Mountain climber, mentor, swimmer and world-renowned scientist, Beverly Torok-Storb, PhD, a pioneering stem cell biologist who worked at Fred Hutchinson Cancer Center for 45 years, died Friday, May 5, at her home in Seattle. She was 75.
A professor in Fred Hutch’s Translational Science and Therapeutics Division, Torok-Storb’s contributions to science and to education in science, technology, engineering and math, or STEM, were substantial and far-reaching.
“She was quite a force,” said Fred Hutch Executive Vice President Fred Appelbaum, MD, who started working at the Hutch the same year as Torok-Storb. “She was a very good scientist and very committed to collaboration and training. She was also very interested in the training of junior faculty and students including, importantly, individuals from underserved populations or those that are less represented in science.”
Torok-Storb joined Fred Hutch in 1978 and during her tenure, pioneered lifesaving advances in stem cell research and transplantation biology, winning numerous awards and accolades. Her research had a profound impact on the bone marrow transplant field and helped to save the lives of thousands of people.
But she always had a passion for mentoring and creating career paths into science, especially for those who came from marginalized communities. Her legacy of advocating for education and training will continue through the research internship programs she established at Fred Hutch as well as the two training labs she launched.
Torok-Storb grew up in a public housing project in Erie, Pennsylvania, never forgetting her humble roots. Or her teachers.
“I got into science because of Sputnik, the Russian satellite that went into space,” she said in a 2016 interview with Life Science Washington. “It beat our satellite and totally freaked out our government.”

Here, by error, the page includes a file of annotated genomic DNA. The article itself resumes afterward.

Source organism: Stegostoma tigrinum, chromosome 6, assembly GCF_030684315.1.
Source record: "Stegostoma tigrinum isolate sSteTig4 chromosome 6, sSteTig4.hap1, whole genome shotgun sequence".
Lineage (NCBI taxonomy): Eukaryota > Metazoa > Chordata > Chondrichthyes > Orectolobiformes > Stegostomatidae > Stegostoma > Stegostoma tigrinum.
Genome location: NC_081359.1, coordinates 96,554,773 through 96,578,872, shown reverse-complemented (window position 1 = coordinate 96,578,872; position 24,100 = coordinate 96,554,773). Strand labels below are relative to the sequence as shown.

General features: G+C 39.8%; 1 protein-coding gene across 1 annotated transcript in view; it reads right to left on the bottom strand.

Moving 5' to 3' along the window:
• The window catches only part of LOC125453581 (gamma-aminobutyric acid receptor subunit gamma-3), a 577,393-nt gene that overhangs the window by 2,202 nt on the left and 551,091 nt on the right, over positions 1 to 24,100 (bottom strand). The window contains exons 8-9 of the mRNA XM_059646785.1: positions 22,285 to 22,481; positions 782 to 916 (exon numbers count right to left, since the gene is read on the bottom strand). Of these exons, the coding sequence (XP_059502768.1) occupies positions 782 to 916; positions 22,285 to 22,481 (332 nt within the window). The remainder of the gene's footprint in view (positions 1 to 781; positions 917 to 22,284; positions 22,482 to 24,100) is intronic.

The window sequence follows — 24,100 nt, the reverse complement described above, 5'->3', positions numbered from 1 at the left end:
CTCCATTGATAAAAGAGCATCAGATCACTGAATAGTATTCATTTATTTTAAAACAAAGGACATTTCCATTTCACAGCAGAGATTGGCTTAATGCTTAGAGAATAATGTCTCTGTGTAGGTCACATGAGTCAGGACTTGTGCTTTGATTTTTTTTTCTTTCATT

That “freakout” resulted in a renewed focus on math and science education.
“I had phenomenal science teachers in my early days, and they turned me on to science,” she said. “The only reason I made it as far as I did is because of special teachers along the way who let me know that I was capable, and I could do it.”
After finishing high school, Torok-Storb went on to receive Bachelor of Science and Master of Education degrees from PennWest Edinboro (then Edinboro State College), then pursued a PhD in radiation biology and human genetics from the University of Pittsburgh, studying with bone marrow microenvironment pioneer Dane Boggs, MD, and radiation biologist Sallie Boggs, PhD.
This connection eventually led her to meet Rainer Storb, MD, now a longtime Fred Hutch physician-scientist and Head of the Transplantation Biology Program.
“Beverly's mentor, Sallie Boggs, came to see me during a scientific meeting in Seattle in June of 1974,” Storb said via email. “She wanted to discuss experiments and then planned to go water-skiing. Since I’d just bought a condo on the lake in Madison Park, I invited her to come by when she was done. She asked if she could bring several other scientists and her grad student. Beverly happened to be the grad student.”
Storb first laid eyes on his future wife “when she climbed out of the boat and up the ladder to my deck.”
The pair became fast friends. Then Torok-Storb went back to Pittsburgh to finish school and graduate. A year later, she received a National Institutes of Health doctoral fellowship that allowed her to come to Seattle to do research.
“I’d like to say (the move) was motivated entirely by science but it wasn’t,” Torok-Storb said in the Life Science Washington interview. “I wanted to climb mountains. And I wanted to marry Rainer Storb who was in Seattle at the time. So, I came here and that’s what I did.”
Torok-Storb initially worked at the University of Washington in hematology but was intrigued by the work being done by E. Donnall Thomas, MD, and his wife Dottie at Fred Hutch.
“He was working with stem cells — transplanting with stem cells — and I wanted to join his team,” she said. “I was essentially invited to understand why marrow grafts failed when they failed. Why the stem cells weren’t doing their thing.”
When she joined Fred Hutch in 1978, Torok-Storb continued her studies of bone marrow, and the interactions between blood stem cells — from which oxygen-carrying red blood cells and infection-fighting white blood cells arise — and the supportive cells that make up the bone marrow (or hematopoietic) microenvironment.